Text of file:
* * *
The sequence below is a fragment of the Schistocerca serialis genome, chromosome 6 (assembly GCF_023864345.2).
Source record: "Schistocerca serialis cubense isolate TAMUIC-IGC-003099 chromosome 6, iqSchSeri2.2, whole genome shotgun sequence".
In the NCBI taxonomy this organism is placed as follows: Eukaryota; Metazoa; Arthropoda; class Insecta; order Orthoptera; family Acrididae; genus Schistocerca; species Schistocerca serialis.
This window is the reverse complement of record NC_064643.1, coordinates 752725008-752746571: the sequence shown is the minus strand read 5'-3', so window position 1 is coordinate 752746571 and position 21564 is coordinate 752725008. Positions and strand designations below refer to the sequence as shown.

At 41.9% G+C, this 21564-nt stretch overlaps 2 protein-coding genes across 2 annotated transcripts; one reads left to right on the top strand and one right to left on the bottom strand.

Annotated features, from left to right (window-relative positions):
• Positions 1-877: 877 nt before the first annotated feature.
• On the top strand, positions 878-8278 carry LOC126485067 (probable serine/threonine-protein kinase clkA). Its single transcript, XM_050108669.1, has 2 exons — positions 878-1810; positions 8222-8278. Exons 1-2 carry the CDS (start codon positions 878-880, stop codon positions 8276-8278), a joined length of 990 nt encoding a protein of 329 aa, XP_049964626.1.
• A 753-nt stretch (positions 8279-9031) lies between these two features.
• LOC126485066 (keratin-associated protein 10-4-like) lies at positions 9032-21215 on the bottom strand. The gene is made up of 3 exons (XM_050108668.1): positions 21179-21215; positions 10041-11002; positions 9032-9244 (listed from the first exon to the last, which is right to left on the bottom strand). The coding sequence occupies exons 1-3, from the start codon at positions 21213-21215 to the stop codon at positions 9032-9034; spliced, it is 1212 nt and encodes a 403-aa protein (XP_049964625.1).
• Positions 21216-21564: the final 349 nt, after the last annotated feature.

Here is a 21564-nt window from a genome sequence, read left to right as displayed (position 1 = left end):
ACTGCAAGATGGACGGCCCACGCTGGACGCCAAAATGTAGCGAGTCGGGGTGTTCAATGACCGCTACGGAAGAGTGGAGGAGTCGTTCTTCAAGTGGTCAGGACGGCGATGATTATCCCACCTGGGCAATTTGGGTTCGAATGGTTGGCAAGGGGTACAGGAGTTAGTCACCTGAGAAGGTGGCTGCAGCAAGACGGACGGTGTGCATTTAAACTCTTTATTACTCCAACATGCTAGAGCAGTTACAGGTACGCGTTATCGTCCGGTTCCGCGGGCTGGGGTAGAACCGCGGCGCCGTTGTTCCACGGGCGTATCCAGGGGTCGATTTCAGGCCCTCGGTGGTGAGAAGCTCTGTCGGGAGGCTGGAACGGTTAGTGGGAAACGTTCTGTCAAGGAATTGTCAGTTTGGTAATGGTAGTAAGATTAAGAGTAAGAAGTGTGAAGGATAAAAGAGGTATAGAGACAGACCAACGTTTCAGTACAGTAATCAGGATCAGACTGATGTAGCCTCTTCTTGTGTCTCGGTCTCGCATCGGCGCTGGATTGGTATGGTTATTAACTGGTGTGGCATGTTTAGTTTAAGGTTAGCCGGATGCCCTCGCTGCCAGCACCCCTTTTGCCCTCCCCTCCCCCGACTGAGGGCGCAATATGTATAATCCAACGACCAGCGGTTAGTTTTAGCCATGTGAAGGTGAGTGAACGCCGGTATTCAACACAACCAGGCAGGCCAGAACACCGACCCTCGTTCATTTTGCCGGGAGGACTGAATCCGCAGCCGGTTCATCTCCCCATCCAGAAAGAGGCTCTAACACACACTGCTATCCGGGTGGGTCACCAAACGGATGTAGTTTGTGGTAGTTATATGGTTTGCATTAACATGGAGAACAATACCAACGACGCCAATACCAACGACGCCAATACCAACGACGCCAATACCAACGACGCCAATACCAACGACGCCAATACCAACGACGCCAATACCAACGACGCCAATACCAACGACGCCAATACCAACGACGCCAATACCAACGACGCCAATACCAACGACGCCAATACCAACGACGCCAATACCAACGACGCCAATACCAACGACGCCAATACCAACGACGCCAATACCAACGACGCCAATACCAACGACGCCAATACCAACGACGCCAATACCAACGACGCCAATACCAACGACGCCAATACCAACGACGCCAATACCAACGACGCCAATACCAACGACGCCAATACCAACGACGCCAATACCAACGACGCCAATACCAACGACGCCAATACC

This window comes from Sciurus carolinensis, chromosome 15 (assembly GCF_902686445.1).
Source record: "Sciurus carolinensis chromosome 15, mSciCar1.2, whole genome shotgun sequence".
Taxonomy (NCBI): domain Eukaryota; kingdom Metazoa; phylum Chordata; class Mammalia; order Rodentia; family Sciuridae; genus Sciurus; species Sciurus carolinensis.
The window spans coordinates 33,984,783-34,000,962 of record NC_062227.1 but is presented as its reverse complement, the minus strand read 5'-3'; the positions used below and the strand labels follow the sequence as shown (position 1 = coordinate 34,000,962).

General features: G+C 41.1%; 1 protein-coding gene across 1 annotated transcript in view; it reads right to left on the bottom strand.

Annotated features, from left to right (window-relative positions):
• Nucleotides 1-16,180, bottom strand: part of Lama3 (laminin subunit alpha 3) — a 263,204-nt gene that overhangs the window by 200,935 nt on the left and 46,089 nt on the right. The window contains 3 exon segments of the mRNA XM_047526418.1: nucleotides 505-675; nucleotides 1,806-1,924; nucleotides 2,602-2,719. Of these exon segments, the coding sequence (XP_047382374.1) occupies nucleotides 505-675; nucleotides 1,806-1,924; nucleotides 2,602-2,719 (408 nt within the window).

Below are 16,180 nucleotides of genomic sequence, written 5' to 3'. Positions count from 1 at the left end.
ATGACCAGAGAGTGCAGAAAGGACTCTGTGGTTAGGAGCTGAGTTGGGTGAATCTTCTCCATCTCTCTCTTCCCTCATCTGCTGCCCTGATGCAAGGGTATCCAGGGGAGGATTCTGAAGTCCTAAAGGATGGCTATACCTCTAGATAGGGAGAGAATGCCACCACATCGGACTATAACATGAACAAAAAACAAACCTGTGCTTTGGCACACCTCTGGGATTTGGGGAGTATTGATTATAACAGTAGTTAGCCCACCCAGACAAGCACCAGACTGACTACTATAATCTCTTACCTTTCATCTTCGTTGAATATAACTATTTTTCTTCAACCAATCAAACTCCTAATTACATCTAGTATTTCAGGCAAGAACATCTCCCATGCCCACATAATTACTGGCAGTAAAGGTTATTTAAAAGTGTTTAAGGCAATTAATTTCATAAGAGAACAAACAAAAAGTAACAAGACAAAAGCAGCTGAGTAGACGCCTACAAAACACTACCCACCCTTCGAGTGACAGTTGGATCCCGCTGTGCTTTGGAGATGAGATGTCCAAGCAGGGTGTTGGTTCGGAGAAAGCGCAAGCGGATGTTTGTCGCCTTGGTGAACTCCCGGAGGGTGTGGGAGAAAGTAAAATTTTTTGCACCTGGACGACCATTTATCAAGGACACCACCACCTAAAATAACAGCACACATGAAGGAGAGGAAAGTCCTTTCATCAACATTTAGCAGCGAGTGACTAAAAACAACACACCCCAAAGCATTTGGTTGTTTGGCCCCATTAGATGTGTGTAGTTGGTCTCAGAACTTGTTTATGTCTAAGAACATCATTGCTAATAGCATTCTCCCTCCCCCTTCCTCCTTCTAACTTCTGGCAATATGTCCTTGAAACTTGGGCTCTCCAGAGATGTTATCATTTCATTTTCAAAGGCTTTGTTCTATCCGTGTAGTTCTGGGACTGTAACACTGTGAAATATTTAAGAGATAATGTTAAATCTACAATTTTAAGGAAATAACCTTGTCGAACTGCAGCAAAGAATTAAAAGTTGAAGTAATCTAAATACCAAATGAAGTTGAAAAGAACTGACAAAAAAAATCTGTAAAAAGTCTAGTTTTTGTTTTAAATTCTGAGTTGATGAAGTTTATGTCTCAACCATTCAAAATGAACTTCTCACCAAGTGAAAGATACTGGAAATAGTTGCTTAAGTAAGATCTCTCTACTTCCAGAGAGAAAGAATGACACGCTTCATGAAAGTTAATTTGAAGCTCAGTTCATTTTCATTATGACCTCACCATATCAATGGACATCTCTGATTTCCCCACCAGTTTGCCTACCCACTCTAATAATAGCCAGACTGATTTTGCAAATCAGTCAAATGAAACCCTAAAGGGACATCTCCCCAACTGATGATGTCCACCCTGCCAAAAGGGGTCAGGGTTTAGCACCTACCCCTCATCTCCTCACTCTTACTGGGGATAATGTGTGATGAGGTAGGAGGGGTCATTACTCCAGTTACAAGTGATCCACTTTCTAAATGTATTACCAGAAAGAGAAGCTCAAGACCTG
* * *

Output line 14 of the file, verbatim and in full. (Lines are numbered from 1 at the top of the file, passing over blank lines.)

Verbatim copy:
This window comes from Sciurus carolinensis, chromosome 15 (assembly GCF_902686445.1).